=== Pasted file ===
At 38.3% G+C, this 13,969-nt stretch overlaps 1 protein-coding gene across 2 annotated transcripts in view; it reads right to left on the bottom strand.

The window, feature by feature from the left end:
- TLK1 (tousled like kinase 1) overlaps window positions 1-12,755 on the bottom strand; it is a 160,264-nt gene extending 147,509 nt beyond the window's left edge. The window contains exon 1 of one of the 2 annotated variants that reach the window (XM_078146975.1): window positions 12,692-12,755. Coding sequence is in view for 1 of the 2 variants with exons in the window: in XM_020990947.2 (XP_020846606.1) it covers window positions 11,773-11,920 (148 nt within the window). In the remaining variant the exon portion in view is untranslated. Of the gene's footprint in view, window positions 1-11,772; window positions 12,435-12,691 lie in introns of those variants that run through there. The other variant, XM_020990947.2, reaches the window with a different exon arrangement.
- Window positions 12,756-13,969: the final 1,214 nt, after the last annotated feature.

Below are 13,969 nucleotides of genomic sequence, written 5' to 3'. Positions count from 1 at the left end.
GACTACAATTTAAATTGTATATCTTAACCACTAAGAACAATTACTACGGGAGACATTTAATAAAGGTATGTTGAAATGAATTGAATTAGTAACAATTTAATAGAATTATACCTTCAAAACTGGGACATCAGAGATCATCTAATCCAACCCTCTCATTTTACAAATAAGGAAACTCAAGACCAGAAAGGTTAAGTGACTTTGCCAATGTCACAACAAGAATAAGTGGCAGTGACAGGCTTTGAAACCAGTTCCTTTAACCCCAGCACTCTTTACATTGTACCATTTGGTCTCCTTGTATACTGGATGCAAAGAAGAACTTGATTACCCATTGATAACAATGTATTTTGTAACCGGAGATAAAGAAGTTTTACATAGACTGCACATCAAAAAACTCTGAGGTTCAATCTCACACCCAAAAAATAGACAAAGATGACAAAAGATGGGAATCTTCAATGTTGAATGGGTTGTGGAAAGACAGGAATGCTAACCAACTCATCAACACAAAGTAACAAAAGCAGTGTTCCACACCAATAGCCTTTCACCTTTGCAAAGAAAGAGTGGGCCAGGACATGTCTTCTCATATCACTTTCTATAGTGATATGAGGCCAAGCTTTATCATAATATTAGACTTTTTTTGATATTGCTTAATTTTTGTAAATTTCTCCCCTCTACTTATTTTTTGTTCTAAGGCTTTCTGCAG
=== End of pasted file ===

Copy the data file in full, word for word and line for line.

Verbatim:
At 38.3% G+C, this 13,969-nt stretch overlaps 1 protein-coding gene across 2 annotated transcripts in view; it reads right to left on the bottom strand.

The window, feature by feature from the left end:
- TLK1 (tousled like kinase 1) overlaps window positions 1-12,755 on the bottom strand; it is a 160,264-nt gene extending 147,509 nt beyond the window's left edge. The window contains exon 1 of one of the 2 annotated variants that reach the window (XM_078146975.1): window positions 12,692-12,755. Coding sequence is in view for 1 of the 2 variants with exons in the window: in XM_020990947.2 (XP_020846606.1) it covers window positions 11,773-11,920 (148 nt within the window). In the remaining variant the exon portion in view is untranslated. Of the gene's footprint in view, window positions 1-11,772; window positions 12,435-12,691 lie in introns of those variants that run through there. The other variant, XM_020990947.2, reaches the window with a different exon arrangement.
- Window positions 12,756-13,969: the final 1,214 nt, after the last annotated feature.

Below are 13,969 nucleotides of genomic sequence, written 5' to 3'. Positions count from 1 at the left end.
GACTACAATTTAAATTGTATATCTTAACCACTAAGAACAATTACTACGGGAGACATTTAATAAAGGTATGTTGAAATGAATTGAATTAGTAACAATTTAATAGAATTATACCTTCAAAACTGGGACATCAGAGATCATCTAATCCAACCCTCTCATTTTACAAATAAGGAAACTCAAGACCAGAAAGGTTAAGTGACTTTGCCAATGTCACAACAAGAATAAGTGGCAGTGACAGGCTTTGAAACCAGTTCCTTTAACCCCAGCACTCTTTACATTGTACCATTTGGTCTCCTTGTATACTGGATGCAAAGAAGAACTTGATTACCCATTGATAACAATGTATTTTGTAACCGGAGATAAAGAAGTTTTACATAGACTGCACATCAAAAAACTCTGAGGTTCAATCTCACACCCAAAAAATAGACAAAGATGACAAAAGATGGGAATCTTCAATGTTGAATGGGTTGTGGAAAGACAGGAATGCTAACCAACTCATCAACACAAAGTAACAAAAGCAGTGTTCCACACCAATAGCCTTTCACCTTTGCAAAGAAAGAGTGGGCCAGGACATGTCTTCTCATATCACTTTCTATAGTGATATGAGGCCAAGCTTTATCATAATATTAGACTTTTTTTGATATTGCTTAATTTTTGTAAATTTCTCCCCTCTACTTATTTTTTGTTCTAAGGCTTTCTGCAG